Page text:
World's Fair this month. This an
nouncement, which was issued by Chief
Ruc.hanan of the department ot agri
culture was received with thanksgiving
by some 1,500 exhibitors, who for the
past two months have been compelled
to submit to exasperating delays and
linaneial losses by the failure of tlie ex
position company to furnish facilities
for displaying their products. The chief
cause of complaint was tho absence of
any kind of refrigerator service, and the
promise is now made that this matter
will bo rectified at once.
fiianfily ami Quality of flu;
Texas Wheat Crop.
Colored Successor to Father Mollin
Ifcr Per for in I n if Miracles In
the Way of Cures.
St. Paul, Minn., claims a jsmulation
of 225,000.
Chinch bugs are doing great damage
to the Kansas w heat crop.
The Statu of Texas has won a suit to
recover lands grabbed by ruilroads.
The woman sullragists of Kansas
have raised a campaign fund of (V),000.
Maine towns this year have Paid a
bounty of $5 each on thirty-two bears.
The St. Ixjuis health officers have lie
gun to inspect emigrants arriving in the
.Iii-t before it adjourned the Illinois
legislature passed a very radical anti
trust bill.
Thirty-two sites are ollered for the
new Philadelphia mint at prices ranging
from $1 to $0U0,XI0.
A telephone line .'',500 miles long is
planned in Canada to connect Halifax
with Vancouver,
Dr. Krnest Mart, the London sanitary
expert, says that Chicago's water is bad
and may cause trouble.
The w omen of Kansas, who are to open
their campaign for sull'rage in September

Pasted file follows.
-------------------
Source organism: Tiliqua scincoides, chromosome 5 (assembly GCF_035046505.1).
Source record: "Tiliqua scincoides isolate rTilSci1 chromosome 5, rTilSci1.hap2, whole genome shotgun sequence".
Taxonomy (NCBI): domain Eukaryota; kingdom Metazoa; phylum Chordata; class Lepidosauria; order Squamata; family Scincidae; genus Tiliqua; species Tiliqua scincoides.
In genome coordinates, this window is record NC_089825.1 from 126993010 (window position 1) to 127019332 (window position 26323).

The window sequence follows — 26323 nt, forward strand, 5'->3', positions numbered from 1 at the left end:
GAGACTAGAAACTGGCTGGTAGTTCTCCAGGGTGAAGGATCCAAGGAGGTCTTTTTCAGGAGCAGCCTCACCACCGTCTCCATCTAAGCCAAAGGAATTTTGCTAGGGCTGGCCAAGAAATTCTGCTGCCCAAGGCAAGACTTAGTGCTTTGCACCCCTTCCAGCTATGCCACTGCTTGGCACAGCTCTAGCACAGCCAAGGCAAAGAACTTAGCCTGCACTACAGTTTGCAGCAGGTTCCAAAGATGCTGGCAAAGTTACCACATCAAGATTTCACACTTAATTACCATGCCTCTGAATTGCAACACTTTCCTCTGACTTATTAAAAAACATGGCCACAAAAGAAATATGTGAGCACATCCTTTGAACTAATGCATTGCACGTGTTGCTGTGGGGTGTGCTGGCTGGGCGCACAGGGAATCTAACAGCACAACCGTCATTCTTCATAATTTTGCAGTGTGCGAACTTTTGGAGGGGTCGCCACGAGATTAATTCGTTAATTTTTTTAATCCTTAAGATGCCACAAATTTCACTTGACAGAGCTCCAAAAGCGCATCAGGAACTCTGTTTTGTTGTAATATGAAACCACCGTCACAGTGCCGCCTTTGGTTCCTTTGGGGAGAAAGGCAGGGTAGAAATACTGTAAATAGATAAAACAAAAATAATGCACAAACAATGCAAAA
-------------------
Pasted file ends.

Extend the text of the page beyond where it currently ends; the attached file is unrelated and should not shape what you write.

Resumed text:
next, are already ulield.
A plot of ground was sold in Chicago
the other day for $400,000, which was
purchased in lH5i for $8,500.
nutwood, Mich., has such an epidemic
of typhoid fever that the public build
ings have been made hospitals.
Ry a recent order of the authorities of
Carthage, III., courting has lieen forbid
den in the public parks of that place.
(ieorge Vanderbilt has purchased 20,
000 acres of land in North Carolina,
w ith a view of making it a game pre
serve. Lieutenant- iovcrnor Percy Daniels,
Populist, of Kansas has a scheme by
which no one will be taxed but million
aires. A New York printer has been sen
tenced to a year in State Priso and
lined $1,000 for printing green-goods
The big Chicago telescope w ill be ap
proximately til feet long and 4 feet in
diameter, and the dome will be 70 feet
in diameter.
The Kansas Railroad Commissioners
are going to compel u wholesale reform
in freight charges on the part of the
roads in that State.
It is claimed that there is now due the
government in royalties for coal mined
on government funds in Kansas from
$500,000 to $WO,000.
The widow of one of the Italians
lynched at New Orleans tried to bring
suit as an alien, but the courts decided
that she w as an American.
Southern papers sav that the machine
cotton-picker is a success, and that in
many districts that commodity can now
lie raised at a cost of 2la cents a pound.
A company has just been formed in
Oklahoma to' develop the immense beds
of asphaltutn recently discovered near
.1... 1 ..I I I., M. .,,,,( fa n tl,.i r'l,i',.l-n
Llll; HUlll!VH. Villi lllU.O VII HIV VlUllM
saw reservation.
The World's Labor Congress at